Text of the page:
It was the first day of Bermuda’s annual two-day Cup Match holiday – corona-style. The usual cricket match and various large gatherings and parties had been cancelled, but many people still camped out and picnicked at various locations around the island.
My Dad and I went for a swim on the south shore. We walked along the footpaths, checking out various coves to pick the perfect one to take what was (believe it or not) our first dip of the summer. The sand was scorching (thankfully we weren’t barefoot) and the water was quite rough. In fact, the waves were choppy enough for the lifeguards to come over and tell us, as well as other swimmers at Horseshoe Bay beach (where we decided to swim in the end), that there were rip tides and to swim to the side if we felt one pulling us.
We swam at the eastern end of the beach where it wasn’t too crowded, as despite COVID a large number of people had flocked there given Bermuda’s well-controlled COVID situation at the time. I was overjoyed to do the underwater flips and handstands I hadn’t had the chance to do in a while, and generally just happy to duck my whole body under water – getting my entire face and whole head of hair wet with salt water wonder without concern for ruining a hairstyle! I love swimming in Bermuda’s waters – nowhere else compares – and I was such a so-called ‘water rat’ when I was younger (a name playfully given to Bermudian children who can’t get enough of the ocean).
What this meant though, was that my hair was full of salt and I’m sure some sand also, by the time I got out. It felt good to let all my hair hang out but I knew it would be a task to deal with afterwards. Nonetheless I was prepared…kinda. I knew my hair needed a good washing and treating, so it was the perfect time to allow myself to swim without concern about it getting wet or tangled, considering I had planned to tackle the chores that come along with a typical wash day.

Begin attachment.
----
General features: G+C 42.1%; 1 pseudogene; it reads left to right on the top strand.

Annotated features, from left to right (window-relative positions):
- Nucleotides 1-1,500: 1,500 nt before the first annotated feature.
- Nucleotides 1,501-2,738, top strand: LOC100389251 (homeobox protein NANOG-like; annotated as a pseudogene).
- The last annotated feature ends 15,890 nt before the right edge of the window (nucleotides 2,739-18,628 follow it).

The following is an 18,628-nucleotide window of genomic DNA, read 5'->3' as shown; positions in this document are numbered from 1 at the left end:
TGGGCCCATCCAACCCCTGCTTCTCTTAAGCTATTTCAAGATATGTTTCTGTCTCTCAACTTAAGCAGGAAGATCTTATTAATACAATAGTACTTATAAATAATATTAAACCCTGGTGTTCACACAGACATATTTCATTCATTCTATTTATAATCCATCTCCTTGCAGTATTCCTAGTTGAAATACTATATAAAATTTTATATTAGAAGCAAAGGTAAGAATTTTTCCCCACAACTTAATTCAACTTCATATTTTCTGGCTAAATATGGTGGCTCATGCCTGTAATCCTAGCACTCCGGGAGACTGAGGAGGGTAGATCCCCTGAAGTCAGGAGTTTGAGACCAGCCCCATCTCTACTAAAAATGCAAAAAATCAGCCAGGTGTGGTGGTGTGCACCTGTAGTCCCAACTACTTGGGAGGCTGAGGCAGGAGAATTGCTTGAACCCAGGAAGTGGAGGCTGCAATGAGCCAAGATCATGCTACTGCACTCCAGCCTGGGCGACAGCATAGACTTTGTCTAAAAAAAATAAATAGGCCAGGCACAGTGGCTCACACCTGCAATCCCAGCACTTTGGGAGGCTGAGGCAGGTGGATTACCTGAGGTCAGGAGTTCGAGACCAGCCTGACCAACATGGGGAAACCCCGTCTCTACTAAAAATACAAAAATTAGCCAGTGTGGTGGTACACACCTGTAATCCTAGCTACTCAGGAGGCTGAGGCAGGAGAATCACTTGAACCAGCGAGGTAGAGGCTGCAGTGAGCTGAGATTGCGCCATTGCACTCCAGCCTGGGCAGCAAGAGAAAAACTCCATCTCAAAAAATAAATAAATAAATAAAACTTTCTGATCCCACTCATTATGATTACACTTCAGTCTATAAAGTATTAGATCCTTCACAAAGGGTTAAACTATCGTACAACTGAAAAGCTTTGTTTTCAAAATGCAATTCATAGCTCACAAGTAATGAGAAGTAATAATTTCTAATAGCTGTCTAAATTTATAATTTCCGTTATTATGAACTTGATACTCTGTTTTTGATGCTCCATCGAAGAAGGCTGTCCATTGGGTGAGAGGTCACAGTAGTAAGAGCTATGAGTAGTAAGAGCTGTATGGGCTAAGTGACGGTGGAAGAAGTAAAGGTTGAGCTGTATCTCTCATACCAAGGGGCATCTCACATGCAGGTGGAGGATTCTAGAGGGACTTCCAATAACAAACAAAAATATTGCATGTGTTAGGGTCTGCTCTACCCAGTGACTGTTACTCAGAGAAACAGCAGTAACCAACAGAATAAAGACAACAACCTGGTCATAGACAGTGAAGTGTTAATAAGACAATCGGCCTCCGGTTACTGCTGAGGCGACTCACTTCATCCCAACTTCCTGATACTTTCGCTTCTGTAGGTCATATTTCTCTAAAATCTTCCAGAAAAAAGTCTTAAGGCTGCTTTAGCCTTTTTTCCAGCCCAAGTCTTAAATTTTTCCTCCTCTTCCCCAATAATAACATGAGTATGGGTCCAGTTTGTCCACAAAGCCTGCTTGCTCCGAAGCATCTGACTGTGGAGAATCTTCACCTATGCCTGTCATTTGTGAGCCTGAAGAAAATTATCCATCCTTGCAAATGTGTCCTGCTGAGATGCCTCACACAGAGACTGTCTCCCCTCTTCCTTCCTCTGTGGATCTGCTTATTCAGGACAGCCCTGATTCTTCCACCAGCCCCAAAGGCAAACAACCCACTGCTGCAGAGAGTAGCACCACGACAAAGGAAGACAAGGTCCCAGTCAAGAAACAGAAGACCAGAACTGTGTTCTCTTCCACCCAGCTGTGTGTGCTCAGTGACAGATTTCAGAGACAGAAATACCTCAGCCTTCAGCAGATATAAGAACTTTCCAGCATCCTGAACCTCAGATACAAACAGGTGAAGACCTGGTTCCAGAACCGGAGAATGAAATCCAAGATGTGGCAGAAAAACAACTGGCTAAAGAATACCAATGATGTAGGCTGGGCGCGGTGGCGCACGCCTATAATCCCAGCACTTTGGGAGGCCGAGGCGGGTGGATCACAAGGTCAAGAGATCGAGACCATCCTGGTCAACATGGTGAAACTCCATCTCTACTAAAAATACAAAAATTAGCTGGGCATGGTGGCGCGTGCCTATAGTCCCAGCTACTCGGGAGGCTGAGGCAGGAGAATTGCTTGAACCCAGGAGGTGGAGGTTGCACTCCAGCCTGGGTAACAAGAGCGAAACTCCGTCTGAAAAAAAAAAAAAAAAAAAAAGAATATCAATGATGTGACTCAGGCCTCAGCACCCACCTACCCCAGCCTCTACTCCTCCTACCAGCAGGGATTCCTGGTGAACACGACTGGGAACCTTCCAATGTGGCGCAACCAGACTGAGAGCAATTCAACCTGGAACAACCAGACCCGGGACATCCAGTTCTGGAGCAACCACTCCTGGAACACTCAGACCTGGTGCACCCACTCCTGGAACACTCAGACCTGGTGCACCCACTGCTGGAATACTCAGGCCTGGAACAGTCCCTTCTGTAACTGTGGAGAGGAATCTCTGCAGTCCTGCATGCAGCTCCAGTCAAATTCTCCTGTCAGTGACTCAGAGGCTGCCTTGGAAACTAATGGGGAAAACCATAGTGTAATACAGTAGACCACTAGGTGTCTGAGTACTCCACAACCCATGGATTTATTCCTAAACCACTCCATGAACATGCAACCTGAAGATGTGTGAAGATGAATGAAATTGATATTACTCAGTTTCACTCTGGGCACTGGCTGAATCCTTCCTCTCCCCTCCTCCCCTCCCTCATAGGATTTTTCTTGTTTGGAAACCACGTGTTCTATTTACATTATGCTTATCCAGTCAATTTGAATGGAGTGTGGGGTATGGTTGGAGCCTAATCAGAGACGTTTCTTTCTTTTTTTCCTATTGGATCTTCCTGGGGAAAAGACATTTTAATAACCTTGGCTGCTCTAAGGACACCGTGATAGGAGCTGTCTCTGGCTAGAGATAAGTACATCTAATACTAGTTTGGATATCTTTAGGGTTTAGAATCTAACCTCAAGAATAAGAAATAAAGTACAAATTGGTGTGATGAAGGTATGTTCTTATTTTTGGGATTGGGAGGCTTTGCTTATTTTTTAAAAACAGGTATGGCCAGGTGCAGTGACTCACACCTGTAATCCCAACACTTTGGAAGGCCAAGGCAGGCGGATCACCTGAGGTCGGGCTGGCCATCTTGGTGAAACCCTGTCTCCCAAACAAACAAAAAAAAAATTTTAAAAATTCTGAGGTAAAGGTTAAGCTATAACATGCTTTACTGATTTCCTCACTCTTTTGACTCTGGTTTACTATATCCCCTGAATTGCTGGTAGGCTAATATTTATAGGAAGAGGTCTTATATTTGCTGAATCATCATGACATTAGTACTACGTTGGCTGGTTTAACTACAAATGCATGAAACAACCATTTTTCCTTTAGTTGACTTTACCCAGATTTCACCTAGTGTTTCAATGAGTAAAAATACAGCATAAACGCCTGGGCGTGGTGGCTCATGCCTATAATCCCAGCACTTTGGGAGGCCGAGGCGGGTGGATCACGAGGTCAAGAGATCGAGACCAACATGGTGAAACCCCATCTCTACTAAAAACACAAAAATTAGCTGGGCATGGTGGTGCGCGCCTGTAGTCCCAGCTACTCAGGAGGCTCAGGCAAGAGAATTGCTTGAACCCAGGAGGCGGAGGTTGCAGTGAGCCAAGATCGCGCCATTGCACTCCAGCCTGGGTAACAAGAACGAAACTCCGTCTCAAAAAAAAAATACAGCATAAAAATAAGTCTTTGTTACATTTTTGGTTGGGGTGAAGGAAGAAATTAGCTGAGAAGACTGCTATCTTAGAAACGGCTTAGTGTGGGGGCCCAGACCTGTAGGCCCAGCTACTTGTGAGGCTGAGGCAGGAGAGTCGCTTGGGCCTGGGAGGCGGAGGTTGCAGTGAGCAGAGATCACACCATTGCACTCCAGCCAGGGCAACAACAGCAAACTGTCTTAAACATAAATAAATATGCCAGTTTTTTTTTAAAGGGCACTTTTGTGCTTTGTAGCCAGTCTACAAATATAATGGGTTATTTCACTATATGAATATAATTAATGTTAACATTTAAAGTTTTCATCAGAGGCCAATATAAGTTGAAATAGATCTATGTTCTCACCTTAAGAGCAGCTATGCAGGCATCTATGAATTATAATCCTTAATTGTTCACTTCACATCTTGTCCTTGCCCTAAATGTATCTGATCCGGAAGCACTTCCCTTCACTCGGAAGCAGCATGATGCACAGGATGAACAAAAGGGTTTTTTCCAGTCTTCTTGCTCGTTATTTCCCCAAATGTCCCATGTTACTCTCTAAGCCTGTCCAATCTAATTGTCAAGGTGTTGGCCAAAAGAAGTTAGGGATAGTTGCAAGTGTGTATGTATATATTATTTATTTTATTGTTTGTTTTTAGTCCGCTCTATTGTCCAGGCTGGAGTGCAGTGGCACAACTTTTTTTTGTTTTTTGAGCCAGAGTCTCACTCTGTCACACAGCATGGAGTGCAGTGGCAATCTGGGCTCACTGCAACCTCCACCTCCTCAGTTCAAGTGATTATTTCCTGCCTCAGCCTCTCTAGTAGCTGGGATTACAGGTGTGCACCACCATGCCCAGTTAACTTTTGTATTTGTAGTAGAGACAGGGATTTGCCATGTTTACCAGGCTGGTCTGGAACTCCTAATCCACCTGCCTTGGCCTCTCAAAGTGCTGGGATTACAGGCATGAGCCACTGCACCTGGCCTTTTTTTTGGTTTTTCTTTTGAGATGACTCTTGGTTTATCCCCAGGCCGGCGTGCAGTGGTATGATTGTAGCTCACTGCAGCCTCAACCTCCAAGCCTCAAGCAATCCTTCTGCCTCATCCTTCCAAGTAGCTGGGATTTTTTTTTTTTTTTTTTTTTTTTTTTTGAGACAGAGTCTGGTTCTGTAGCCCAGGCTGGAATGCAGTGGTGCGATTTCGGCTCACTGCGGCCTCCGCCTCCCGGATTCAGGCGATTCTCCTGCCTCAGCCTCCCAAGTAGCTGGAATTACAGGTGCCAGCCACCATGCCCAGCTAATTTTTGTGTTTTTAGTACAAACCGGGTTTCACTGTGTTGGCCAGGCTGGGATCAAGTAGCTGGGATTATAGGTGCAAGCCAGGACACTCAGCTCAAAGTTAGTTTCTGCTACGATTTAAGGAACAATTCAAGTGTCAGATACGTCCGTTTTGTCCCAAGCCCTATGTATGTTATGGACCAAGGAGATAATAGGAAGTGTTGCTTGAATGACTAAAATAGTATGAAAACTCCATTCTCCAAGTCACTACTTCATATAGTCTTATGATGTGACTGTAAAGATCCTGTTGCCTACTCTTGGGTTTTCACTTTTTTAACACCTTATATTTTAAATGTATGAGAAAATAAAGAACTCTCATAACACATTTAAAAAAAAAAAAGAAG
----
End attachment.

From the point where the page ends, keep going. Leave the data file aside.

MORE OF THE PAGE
On this particular day I had planned to try using fresh aloe vera gel straight from the plant in my backyard in my hair for the first time. I decided to use it as a deep conditioning treatment after shampooing my hair, and mixed it with avocado and coconut oil – a hair recipe recommended by Myavana.
Here are some photos of the treatment creation process…
So I spread the homemade treatment throughout my thick kinky/curly hair and covered it with my aluminum shower cap. I don’t recall exactly how long I left it in however. I remember it feeling soft when I removed the hair cap, with the coconut oil likely giving my baby hairs the particularly healthy-curly look as usual, but once I washed out the treatment there didn’t appear to be any noticeable difference in the way my hair looked or felt, which was disappointing. Perhaps the work was done and I wasn’t necessarily supposed to be able to see or feel the difference since it had already penetrated from the ends through to the roots of my strands, but I did expect my hair to be noticeably softer or easier to manage when styling.
i am using Aloe Vera for my hair care and the results are awosme
thanks for the great info
Awesome, you’re welcome!
So many don’t know that fast growth shampoos (of course without any sulfates, parabens or DEA) are even a thing. We are now able to possess longer hair and possess more alternatives. Surely worth researching.
When you’re considering hair loss, damaged hair, avoiding scalp disorders, hair growth, hair and scalp health at large, the same thoughts actualize.
As a rule of thumb, you want to stay away from hair products and treatments that use chemicals like parabens, DEA or sulfates.
What’s healthy for your hair is beneficial for your skin all the same.
It goes without saying your content above is spot on for multiple reasons. It steers away from the usual mistakes and errors most fall into- utilizing bad alternatives. Thank you so much!
Thank you so much for your positive feedback and insight Vonda! I appreciate you sharing this information.